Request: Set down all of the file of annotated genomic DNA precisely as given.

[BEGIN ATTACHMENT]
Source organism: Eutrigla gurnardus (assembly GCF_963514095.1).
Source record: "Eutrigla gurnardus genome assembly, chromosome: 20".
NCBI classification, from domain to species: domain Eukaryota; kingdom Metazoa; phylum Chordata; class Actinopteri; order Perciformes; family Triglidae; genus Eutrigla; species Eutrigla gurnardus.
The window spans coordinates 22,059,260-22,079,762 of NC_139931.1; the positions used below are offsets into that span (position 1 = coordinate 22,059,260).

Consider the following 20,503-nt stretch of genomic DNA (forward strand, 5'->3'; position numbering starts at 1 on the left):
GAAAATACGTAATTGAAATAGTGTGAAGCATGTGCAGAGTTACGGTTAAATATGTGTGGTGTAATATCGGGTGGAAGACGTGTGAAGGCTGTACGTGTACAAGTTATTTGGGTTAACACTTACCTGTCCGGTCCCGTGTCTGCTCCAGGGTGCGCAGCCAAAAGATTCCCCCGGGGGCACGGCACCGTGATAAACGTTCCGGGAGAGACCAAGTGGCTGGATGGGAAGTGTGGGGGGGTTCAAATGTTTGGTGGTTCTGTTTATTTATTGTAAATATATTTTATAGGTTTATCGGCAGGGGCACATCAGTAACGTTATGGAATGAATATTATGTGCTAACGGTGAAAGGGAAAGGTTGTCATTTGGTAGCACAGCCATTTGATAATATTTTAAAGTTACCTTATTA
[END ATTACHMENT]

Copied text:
Source organism: Eutrigla gurnardus (assembly GCF_963514095.1).
Source record: "Eutrigla gurnardus genome assembly, chromosome: 20".
NCBI classification, from domain to species: domain Eukaryota; kingdom Metazoa; phylum Chordata; class Actinopteri; order Perciformes; family Triglidae; genus Eutrigla; species Eutrigla gurnardus.
The window spans coordinates 22,059,260-22,079,762 of NC_139931.1; the positions used below are offsets into that span (position 1 = coordinate 22,059,260).

Consider the following 20,503-nt stretch of genomic DNA (forward strand, 5'->3'; position numbering starts at 1 on the left):
GAAAATACGTAATTGAAATAGTGTGAAGCATGTGCAGAGTTACGGTTAAATATGTGTGGTGTAATATCGGGTGGAAGACGTGTGAAGGCTGTACGTGTACAAGTTATTTGGGTTAACACTTACCTGTCCGGTCCCGTGTCTGCTCCAGGGTGCGCAGCCAAAAGATTCCCCCGGGGGCACGGCACCGTGATAAACGTTCCGGGAGAGACCAAGTGGCTGGATGGGAAGTGTGGGGGGGTTCAAATGTTTGGTGGTTCTGTTTATTTATTGTAAATATATTTTATAGGTTTATCGGCAGGGGCACATCAGTAACGTTATGGAATGAATATTATGTGCTAACGGTGAAAGGGAAAGGTTGTCATTTGGTAGCACAGCCATTTGATAATATTTTAAAGTTACCTTATTA